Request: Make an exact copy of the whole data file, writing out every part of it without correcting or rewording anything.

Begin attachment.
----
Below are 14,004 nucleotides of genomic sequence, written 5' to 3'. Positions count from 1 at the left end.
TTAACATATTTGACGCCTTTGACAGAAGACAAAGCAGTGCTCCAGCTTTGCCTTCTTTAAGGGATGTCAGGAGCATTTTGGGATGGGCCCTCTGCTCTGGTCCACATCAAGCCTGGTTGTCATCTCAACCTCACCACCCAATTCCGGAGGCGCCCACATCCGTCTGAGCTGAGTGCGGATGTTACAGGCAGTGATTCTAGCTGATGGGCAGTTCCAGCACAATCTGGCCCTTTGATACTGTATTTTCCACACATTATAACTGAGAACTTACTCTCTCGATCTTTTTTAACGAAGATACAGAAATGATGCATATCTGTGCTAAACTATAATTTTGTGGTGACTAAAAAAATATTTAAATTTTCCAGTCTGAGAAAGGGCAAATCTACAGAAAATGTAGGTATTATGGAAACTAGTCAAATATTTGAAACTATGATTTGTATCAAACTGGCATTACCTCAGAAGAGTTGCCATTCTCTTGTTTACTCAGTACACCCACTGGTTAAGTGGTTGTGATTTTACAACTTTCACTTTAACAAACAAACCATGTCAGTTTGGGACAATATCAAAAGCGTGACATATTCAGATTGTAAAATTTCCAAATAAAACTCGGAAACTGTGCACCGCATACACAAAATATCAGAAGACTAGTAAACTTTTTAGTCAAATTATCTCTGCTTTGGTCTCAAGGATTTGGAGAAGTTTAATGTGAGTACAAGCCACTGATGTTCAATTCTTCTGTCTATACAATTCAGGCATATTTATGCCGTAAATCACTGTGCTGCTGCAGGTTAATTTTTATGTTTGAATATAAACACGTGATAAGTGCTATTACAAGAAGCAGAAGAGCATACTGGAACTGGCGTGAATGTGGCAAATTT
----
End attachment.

Below are 14,004 nucleotides of genomic sequence, written 5' to 3'. Positions count from 1 at the left end.
TTAACATATTTGACGCCTTTGACAGAAGACAAAGCAGTGCTCCAGCTTTGCCTTCTTTAAGGGATGTCAGGAGCATTTTGGGATGGGCCCTCTGCTCTGGTCCACATCAAGCCTGGTTGTCATCTCAACCTCACCACCCAATTCCGGAGGCGCCCACATCCGTCTGAGCTGAGTGCGGATGTTACAGGCAGTGATTCTAGCTGATGGGCAGTTCCAGCACAATCTGGCCCTTTGATACTGTATTTTCCACACATTATAACTGAGAACTTACTCTCTCGATCTTTTTTAACGAAGATACAGAAATGATGCATATCTGTGCTAAACTATAATTTTGTGGTGACTAAAAAAATATTTAAATTTTCCAGTCTGAGAAAGGGCAAATCTACAGAAAATGTAGGTATTATGGAAACTAGTCAAATATTTGAAACTATGATTTGTATCAAACTGGCATTACCTCAGAAGAGTTGCCATTCTCTTGTTTACTCAGTACACCCACTGGTTAAGTGGTTGTGATTTTACAACTTTCACTTTAACAAACAAACCATGTCAGTTTGGGACAATATCAAAAGCGTGACATATTCAGATTGTAAAATTTCCAAATAAAACTCGGAAACTGTGCACCGCATACACAAAATATCAGAAGACTAGTAAACTTTTTAGTCAAATTATCTCTGCTTTGGTCTCAAGGATTTGGAGAAGTTTAATGTGAGTACAAGCCACTGATGTTCAATTCTTCTGTCTATACAATTCAGGCATATTTATGCCGTAAATCACTGTGCTGCTGCAGGTTAATTTTTATGTTTGAATATAAACACGTGATAAGTGCTATTACAAGAAGCAGAAGAGCATACTGGAACTGGCGTGAATGTGGCAAATTT